So girl has never affronted me. I don’t have children, I don’t have a little black dress, I don’t have either heels or pumps or flats. I have some make-up I haven’t attempted to use for 15 years (I think old make-up decays. I should check). I do go to a hair stylist. Usually, at the end, when she asks if I want any stuff in my hair (hairspray, styling product, etc.) I decline. These places used to be called beauty shops. Where one, I suppose, bought beauty the way one bought meat in a meat shop.
Basically, I say I’m a girl, or I’m female. I might ask “Why are there no women writers listed here,” and yes, I’ll include myself in the absent names. The term women’s literature is one of the greatest affronts of all. Because there hasn’t been a category of men’s literature.
But personally, being a girl is okay. And as long as I can still sit on the floor cross-legged and stand up directly from that position, I’ll take it. So, girlfriend; that’s okay too, and, after all, for all female friends, does anyone say “she’s a womanfriend of mine”?
But at what age can a man still be comfortable with boyfriend? Unlike girlfriend, boyfriend never for a man means his male buddies. For gay men in their 40s and 50s, if they’re still unmarried, how do they refer to their partners? Yes, some still use partner. I like partner too. But I can also have partners in other kinds of ventures and sub-sets of life.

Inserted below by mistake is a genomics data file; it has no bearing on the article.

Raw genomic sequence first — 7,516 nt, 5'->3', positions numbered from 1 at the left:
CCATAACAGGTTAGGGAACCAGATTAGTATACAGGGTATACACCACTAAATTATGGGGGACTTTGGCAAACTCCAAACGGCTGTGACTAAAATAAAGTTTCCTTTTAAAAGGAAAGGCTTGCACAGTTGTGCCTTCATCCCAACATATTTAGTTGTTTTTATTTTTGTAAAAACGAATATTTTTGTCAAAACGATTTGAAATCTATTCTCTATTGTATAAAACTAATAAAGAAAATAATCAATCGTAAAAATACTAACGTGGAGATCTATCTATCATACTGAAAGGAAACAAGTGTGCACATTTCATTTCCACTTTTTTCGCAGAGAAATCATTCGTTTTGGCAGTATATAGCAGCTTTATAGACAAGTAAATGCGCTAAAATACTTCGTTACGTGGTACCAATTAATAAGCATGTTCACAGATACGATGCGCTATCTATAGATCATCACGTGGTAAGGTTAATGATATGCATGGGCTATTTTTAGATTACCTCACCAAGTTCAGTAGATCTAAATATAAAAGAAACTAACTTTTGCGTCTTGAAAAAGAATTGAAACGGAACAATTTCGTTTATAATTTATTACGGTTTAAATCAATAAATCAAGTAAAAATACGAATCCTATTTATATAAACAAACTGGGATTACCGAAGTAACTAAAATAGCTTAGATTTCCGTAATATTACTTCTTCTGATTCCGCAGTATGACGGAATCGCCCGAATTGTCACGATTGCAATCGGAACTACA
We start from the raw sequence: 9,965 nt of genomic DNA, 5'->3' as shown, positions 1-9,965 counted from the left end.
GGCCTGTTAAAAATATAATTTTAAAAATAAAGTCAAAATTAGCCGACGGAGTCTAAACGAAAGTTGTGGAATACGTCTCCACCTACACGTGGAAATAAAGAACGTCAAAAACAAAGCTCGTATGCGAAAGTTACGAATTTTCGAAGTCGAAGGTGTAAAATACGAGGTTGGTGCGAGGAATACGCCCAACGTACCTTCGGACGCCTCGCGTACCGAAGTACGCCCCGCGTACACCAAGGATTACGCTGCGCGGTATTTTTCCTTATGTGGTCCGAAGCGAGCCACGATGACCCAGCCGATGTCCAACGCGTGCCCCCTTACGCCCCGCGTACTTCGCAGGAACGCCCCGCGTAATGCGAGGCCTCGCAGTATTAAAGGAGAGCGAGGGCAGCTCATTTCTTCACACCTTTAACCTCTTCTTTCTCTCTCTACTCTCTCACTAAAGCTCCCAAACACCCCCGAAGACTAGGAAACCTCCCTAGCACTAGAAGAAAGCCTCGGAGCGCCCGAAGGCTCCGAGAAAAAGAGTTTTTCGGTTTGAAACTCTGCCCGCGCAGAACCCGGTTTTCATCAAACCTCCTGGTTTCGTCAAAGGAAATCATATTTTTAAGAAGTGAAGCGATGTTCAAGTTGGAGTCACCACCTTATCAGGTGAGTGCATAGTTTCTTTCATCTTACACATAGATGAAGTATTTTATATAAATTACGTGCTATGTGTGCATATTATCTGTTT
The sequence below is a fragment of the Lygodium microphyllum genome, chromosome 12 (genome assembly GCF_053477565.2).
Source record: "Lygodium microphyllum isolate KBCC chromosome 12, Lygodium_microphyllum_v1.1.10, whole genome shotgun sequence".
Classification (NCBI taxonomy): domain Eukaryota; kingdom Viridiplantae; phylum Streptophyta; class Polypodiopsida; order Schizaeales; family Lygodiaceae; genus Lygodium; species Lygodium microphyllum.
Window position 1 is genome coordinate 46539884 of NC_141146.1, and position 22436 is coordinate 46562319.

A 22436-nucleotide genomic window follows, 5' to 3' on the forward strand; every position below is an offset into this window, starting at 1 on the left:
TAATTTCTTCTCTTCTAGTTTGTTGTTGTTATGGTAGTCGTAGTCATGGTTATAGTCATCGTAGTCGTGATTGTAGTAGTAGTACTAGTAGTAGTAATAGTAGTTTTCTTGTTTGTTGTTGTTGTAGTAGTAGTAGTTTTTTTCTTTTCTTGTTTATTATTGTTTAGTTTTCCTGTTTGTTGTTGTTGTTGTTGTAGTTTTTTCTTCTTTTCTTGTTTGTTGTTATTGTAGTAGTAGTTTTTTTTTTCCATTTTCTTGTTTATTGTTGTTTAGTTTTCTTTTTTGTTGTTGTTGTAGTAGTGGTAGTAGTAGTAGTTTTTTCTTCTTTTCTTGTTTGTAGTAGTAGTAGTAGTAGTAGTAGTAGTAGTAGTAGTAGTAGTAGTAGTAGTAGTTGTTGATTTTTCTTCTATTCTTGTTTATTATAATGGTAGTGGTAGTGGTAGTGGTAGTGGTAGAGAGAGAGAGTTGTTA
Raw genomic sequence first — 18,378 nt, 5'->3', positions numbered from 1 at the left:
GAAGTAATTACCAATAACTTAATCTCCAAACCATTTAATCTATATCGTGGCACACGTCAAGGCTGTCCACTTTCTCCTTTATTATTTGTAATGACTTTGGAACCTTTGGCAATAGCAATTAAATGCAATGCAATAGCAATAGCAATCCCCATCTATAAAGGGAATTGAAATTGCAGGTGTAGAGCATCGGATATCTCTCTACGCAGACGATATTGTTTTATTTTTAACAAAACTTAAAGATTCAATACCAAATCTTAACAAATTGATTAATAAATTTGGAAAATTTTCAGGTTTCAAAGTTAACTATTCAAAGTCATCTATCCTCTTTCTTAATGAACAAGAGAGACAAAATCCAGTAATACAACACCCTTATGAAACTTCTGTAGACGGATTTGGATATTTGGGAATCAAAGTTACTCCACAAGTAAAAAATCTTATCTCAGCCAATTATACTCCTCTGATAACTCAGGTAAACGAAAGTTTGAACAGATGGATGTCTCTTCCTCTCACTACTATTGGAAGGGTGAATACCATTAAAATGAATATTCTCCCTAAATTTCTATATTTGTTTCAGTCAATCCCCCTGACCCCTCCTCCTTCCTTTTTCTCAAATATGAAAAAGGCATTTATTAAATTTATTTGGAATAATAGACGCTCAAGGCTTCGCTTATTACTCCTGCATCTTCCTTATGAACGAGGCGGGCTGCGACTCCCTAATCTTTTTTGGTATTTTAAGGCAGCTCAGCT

A man I’m seeing has come into use. When I tried it, my partner cringed. “You’re seeing me? Is that what we’re doing?” Sharing a house, a bedroom, a bed, meals, clean-up, TV shows and movies, snow-shoveling, dog-poop pick-up and lawn-mowing, grocery shopping and exercising. Everything. Plus reminiscing. But if I say he’s my man, then I’m back to contending with being his woman. That word again, but adding troublesome possessive pronouns. The aggravating aura for me is not, like for feminists in the 70s and 80s, the word man appearing in woman (so they changed the spelling to womyn). For me, maybe, it’s the implied womb in woman. And at this point my knees should be buckling at the edge of an analyst’s sofa.
Except I also loathe lady. Who doesn’t?
Dylan went from “Just like a Woman” (1966) to “Lay, Lady Lay” (1969). Given my lifelong sexual issues, I did not ever wish to be associated with the subject of the later song. Nor would it have been better Lie, Lady Lie, which is grammatically correct (considering Dylan denied that the lyrics were sexual).
Other “women” in songs I wished I could associate myself with: the “She’s Always a Woman” in Billy Joel’s 1977 flipside to “Just the Way You Are,” and I preferred to put these two messages together, that I was always that woman (or girl) just the way I was. And Joel’s “Modern Woman” in 1986. “With a long cool stare she aggravates the tension …” My boyfriend (partner) says, yes, I did. But my song was the not-yet-written “Always a poser to you.”
And here my desiring to be the girl in a song might have ended. 1986. When my now boyfriend moved 100 miles away to marry someone else, because I was already married to someone else and he said it was killing him to stand around watching me be someone else’s wife. (Wife. There’s a word that needs looking at.) It took twenty-five years, but now he’s standing around watching me be his _____.
We’ll have to discuss the word baby another time.